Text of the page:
Direct Patient Care

Direct Patient Care

Direct patient care experiences are different from observation and volunteering experiences in that, although you still observe healthcare providers at work, these experiences are ones in which you are directly responsible for a patient's care. Examples of activities included in direct patient care include, but are not limited to: prescribing medication, performing procedures, directing a course of treatment, working on patients as an active EMT, drawing blood, taking vitals or providing personal hygiene care.  Unlike observing, direct patient care experiences usually incorporate physical contact with a patient and, therefore, traditionally requires a certification or on-the-job training. Additionally, many direct patient care opportunities are paid (although this is not required to be considered direct patient care- for example a volunteer EMT is not paid but if they are performing the traditional EMT role they are gaining direct patient care hours)!

Many different opportunities could fall into the realm of direct patient care. Some common roles that incorporate direct patient care are below (but many more exist). Remember that it is the job duties that make a position count as direct patient care.

Positions that Typically Require Certifications:

Note: In Lakeland, Traviss Technical College offers training programs in Dental Assisting, Medical Assisting, Optometric Assisting, Pharmacy Technician and Phlebotomy!

To secure positions, students will need to search for job openings through job board such as Indeed, Glassdoor, LinkedIn Jobs, and hospital/clinic job boards. Many paid positions will be full-time and may be difficult to complete in conjunction with a full academic load. The Career and Internship Coordinator does not place students into Direct Patient Care positions.

Once you Have Secured a Pre-Health Opportunity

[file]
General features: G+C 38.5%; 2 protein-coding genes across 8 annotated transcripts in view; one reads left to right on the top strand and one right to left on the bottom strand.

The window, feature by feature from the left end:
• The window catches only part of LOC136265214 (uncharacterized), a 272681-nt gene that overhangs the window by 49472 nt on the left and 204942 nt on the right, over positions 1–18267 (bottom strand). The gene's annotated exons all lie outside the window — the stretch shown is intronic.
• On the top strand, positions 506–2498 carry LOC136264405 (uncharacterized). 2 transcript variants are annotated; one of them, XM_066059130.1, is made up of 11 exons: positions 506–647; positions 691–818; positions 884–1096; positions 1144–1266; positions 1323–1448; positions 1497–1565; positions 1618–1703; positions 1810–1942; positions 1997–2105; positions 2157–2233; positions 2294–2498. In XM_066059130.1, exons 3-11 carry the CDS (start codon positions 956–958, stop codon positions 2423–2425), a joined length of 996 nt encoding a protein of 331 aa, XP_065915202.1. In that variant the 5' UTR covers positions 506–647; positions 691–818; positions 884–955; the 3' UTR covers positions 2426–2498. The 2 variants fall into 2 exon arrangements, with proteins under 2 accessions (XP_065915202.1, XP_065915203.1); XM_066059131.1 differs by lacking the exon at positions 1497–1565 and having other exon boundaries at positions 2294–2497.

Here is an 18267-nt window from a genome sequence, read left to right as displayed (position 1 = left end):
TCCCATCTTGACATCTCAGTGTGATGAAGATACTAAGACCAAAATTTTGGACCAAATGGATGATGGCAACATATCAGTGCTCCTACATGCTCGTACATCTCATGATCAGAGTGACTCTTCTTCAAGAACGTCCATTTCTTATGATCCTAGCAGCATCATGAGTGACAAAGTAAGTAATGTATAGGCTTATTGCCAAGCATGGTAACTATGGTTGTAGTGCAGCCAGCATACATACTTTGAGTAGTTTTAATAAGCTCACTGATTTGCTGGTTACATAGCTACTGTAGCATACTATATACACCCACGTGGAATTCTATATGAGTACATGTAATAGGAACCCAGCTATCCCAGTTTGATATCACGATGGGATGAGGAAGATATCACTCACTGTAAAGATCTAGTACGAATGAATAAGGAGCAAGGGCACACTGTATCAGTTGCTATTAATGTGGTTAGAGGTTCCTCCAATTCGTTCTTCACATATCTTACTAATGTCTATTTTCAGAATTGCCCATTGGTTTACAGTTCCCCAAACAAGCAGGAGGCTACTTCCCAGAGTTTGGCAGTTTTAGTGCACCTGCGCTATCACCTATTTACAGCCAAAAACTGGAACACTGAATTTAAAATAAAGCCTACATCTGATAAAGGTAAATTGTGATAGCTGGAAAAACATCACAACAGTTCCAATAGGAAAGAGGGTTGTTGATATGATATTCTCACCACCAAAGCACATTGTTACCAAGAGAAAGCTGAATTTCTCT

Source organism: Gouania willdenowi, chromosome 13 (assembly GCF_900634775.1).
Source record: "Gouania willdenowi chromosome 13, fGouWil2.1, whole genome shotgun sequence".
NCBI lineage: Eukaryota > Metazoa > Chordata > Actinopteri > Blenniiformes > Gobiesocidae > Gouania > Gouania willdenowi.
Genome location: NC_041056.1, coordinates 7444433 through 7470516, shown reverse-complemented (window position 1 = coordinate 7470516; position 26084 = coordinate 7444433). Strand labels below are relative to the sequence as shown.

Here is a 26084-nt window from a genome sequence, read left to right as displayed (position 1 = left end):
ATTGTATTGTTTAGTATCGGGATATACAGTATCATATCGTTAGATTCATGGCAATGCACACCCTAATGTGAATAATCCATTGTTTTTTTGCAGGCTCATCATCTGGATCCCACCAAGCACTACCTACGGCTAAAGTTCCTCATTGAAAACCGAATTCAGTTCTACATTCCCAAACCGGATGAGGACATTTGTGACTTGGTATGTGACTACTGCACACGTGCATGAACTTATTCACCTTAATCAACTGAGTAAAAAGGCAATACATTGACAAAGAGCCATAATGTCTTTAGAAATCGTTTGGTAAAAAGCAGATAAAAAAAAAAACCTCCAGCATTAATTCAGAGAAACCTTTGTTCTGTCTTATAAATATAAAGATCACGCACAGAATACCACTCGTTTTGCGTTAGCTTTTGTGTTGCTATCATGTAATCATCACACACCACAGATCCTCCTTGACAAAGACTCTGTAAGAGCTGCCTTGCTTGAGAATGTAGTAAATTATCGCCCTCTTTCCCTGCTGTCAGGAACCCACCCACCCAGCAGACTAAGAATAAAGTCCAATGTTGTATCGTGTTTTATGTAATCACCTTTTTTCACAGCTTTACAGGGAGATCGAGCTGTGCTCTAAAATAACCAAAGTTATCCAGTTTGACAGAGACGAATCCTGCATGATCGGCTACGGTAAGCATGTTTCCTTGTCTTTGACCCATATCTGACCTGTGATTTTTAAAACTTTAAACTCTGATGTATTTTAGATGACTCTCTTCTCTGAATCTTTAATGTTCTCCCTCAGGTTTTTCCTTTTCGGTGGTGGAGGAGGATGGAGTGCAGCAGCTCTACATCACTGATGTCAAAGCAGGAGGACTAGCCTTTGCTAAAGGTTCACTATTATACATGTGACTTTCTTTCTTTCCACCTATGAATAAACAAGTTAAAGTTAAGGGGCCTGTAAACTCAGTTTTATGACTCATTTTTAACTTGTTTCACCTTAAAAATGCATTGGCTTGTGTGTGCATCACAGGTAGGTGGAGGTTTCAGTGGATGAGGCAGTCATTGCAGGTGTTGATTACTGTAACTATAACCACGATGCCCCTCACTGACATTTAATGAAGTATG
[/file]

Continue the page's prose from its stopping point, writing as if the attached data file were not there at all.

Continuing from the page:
Complete the Learning Agreement Code of Conduct Form, and HIPPA Training and Quiz found on the Reporting Experiences page and return to the Director of Career Development, Review the Professional Observation Guide for more information.

Dress professionally and comfortably. For healthcare settings and labs this means closed-toed shoes and business profession dress (scrubs may also be appropriate depending on the location).

Confirm important logistical information with the professional. For example, when will it be appropriate to ask questions? For healthcare settings also establish how you will be introduced to patients and how a patient is asked if you can observe the patient-physician interaction.

Once you begin, track important details about your experience!

After the experience, write a thank you note to give the professional on your last day that thanks them for their time. If you think it went well, consider asking for a letter of recommendation right away.

Tracking Your Experiences

Since you will need to report your activities on your future health profession applications, it is important that you keep a journal of your experiences for your own records. You should track experience start/end dates, supervisor information, average hours per week spent in the activity, and your reflections including: great moments, not so great moments, "ah-ha" moments, memorable patients/clients, difficult patients/clients, things you learned about yourself, things you learned about healthcare, hot topics in the field, new philosophies, new technology/devices you were exposed to, etc. Be sure to also notate the names of specific procedure as well as the correct medical/scientific terminology.

Additionally, FSC students majoring in Biology or Chemistry must report all extracurricular activities (even those not being completed for academic credit) to the Director of Career Development.

Click Here To Report

Questions? Contact the Director of Career Development,